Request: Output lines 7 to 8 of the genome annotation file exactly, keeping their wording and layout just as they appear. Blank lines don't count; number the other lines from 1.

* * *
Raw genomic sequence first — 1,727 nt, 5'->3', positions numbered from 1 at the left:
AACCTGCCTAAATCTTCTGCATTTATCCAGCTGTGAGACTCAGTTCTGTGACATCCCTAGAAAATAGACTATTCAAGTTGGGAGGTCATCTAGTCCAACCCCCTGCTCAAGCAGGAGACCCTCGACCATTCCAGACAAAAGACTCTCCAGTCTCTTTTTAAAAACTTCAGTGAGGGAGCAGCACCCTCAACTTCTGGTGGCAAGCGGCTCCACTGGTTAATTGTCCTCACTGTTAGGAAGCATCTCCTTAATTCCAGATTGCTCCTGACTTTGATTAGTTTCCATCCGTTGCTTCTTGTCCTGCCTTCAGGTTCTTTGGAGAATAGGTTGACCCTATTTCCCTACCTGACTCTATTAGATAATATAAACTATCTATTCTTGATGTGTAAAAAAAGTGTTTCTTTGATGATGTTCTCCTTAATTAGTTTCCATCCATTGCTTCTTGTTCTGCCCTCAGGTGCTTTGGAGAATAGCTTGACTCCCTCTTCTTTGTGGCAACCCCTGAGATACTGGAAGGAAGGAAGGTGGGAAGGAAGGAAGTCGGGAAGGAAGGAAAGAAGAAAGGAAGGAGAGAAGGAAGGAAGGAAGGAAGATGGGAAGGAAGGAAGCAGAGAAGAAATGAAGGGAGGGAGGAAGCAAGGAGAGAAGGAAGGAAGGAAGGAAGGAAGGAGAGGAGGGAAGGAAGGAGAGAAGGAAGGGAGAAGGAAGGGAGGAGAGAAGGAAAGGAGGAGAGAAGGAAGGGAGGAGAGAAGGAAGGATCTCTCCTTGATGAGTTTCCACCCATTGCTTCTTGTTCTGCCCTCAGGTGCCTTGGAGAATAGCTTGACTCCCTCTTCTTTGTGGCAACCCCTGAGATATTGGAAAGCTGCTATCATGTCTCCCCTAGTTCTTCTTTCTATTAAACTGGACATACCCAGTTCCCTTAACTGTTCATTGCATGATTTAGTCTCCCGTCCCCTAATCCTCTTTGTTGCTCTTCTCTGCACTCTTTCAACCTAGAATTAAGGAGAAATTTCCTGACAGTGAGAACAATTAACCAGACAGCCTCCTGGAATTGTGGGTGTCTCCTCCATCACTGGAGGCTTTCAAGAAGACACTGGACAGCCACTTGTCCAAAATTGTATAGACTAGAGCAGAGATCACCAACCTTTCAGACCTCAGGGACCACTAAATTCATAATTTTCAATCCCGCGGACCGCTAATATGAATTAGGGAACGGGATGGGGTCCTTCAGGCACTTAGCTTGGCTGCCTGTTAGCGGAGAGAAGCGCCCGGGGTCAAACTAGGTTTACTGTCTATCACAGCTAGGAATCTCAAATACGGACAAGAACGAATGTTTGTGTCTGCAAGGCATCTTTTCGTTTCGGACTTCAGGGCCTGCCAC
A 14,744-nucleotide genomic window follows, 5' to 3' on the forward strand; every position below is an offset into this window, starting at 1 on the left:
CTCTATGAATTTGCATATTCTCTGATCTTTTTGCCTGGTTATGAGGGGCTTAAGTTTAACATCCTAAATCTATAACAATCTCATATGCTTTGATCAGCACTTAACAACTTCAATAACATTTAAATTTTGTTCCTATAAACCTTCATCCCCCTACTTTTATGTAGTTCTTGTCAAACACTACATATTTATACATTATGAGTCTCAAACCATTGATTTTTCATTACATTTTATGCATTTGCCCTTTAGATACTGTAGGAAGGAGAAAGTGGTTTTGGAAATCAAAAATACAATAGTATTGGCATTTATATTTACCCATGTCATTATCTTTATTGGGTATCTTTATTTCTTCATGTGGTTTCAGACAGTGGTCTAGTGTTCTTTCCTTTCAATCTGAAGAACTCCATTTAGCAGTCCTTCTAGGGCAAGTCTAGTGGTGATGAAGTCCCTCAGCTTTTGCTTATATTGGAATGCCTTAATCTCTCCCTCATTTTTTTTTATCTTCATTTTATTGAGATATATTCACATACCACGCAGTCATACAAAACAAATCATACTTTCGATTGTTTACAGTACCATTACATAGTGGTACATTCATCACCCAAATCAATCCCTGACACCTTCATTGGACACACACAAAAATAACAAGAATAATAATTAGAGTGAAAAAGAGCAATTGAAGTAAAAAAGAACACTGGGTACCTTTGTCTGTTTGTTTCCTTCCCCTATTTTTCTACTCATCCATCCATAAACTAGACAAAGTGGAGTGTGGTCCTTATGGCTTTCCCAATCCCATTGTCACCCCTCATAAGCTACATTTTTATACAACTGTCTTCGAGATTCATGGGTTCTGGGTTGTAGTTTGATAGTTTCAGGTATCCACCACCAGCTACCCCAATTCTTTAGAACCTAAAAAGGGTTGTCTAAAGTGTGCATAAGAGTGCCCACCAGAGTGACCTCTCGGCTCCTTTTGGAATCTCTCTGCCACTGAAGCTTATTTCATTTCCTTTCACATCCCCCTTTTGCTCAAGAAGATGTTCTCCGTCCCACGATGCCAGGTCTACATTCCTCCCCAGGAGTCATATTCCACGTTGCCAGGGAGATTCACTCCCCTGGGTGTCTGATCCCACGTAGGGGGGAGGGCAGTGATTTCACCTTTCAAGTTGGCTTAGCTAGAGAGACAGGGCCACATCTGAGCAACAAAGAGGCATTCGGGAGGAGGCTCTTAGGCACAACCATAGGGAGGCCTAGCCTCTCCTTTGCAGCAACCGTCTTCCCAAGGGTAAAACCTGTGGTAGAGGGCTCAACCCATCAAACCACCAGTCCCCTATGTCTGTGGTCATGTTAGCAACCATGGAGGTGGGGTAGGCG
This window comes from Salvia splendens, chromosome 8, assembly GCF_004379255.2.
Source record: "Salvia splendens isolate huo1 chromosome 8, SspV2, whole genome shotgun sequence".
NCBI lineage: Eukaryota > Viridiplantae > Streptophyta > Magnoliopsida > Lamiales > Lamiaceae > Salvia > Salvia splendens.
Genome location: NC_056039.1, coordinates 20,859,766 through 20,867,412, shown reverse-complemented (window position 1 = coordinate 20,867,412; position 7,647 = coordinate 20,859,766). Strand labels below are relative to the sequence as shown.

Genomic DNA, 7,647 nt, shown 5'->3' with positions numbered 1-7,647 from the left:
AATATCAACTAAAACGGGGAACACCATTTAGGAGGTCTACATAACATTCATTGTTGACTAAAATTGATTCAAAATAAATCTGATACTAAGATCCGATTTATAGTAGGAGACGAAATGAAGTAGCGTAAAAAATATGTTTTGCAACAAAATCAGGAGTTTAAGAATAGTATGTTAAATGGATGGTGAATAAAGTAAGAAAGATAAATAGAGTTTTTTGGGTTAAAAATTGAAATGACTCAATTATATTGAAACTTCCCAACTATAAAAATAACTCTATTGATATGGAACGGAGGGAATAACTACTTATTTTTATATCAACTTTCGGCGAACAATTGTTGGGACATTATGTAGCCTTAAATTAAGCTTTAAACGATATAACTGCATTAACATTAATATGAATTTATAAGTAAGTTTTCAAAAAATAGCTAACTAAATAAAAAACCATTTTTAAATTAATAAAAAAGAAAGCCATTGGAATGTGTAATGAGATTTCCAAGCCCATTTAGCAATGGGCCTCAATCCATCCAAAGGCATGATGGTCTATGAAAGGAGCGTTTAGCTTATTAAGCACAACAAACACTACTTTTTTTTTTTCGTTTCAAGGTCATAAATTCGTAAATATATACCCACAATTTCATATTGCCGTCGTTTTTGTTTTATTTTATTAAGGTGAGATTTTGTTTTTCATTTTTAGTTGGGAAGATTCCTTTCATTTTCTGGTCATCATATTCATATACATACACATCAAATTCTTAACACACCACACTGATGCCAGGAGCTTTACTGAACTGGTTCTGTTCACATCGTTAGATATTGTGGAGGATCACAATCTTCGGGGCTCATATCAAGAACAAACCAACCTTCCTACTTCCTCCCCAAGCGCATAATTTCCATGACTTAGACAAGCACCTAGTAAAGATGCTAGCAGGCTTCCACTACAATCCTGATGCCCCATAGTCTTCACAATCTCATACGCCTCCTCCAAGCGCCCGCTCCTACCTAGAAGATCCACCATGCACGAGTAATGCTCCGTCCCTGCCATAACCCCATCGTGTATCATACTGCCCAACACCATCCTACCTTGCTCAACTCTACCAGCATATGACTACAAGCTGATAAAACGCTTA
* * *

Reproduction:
NCBI lineage: Eukaryota > Viridiplantae > Streptophyta > Magnoliopsida > Lamiales > Lamiaceae > Salvia > Salvia splendens.
Genome location: NC_056039.1, coordinates 20,859,766 through 20,867,412, shown reverse-complemented (window position 1 = coordinate 20,867,412; position 7,647 = coordinate 20,859,766). Strand labels below are relative to the sequence as shown.